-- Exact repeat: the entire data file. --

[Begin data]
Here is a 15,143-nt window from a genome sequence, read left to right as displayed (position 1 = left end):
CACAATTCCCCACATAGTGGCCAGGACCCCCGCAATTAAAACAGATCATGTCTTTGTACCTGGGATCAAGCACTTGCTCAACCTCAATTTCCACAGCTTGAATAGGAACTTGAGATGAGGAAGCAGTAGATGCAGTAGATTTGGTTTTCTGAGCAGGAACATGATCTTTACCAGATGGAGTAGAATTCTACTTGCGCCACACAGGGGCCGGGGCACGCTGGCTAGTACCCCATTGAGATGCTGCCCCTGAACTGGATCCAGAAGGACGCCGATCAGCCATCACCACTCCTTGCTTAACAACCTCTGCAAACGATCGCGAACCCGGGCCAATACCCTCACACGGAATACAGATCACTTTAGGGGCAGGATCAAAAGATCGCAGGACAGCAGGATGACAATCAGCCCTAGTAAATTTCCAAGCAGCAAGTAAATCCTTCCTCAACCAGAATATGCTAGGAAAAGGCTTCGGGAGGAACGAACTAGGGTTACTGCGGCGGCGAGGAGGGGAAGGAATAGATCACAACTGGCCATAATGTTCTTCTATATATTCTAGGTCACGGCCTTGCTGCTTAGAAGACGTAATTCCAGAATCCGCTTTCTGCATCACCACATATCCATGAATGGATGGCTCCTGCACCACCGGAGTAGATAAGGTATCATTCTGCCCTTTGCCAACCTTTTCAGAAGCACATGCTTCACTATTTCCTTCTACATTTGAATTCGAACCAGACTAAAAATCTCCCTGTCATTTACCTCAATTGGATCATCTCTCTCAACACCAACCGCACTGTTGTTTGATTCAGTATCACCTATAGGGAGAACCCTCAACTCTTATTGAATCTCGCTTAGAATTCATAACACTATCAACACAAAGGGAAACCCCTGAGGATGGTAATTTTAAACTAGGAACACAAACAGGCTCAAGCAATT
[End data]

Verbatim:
Here is a 15,143-nt window from a genome sequence, read left to right as displayed (position 1 = left end):
CACAATTCCCCACATAGTGGCCAGGACCCCCGCAATTAAAACAGATCATGTCTTTGTACCTGGGATCAAGCACTTGCTCAACCTCAATTTCCACAGCTTGAATAGGAACTTGAGATGAGGAAGCAGTAGATGCAGTAGATTTGGTTTTCTGAGCAGGAACATGATCTTTACCAGATGGAGTAGAATTCTACTTGCGCCACACAGGGGCCGGGGCACGCTGGCTAGTACCCCATTGAGATGCTGCCCCTGAACTGGATCCAGAAGGACGCCGATCAGCCATCACCACTCCTTGCTTAACAACCTCTGCAAACGATCGCGAACCCGGGCCAATACCCTCACACGGAATACAGATCACTTTAGGGGCAGGATCAAAAGATCGCAGGACAGCAGGATGACAATCAGCCCTAGTAAATTTCCAAGCAGCAAGTAAATCCTTCCTCAACCAGAATATGCTAGGAAAAGGCTTCGGGAGGAACGAACTAGGGTTACTGCGGCGGCGAGGAGGGGAAGGAATAGATCACAACTGGCCATAATGTTCTTCTATATATTCTAGGTCACGGCCTTGCTGCTTAGAAGACGTAATTCCAGAATCCGCTTTCTGCATCACCACATATCCATGAATGGATGGCTCCTGCACCACCGGAGTAGATAAGGTATCATTCTGCCCTTTGCCAACCTTTTCAGAAGCACATGCTTCACTATTTCCTTCTACATTTGAATTCGAACCAGACTAAAAATCTCCCTGTCATTTACCTCAATTGGATCATCTCTCTCAACACCAACCGCACTGTTGTTTGATTCAGTATCACCTATAGGGAGAACCCTCAACTCTTATTGAATCTCGCTTAGAATTCATAACACTATCAACACAAAGGGAAACCCCTGAGGATGGTAATTTTAAACTAGGAACACAAACAGGCTCAAGCAATT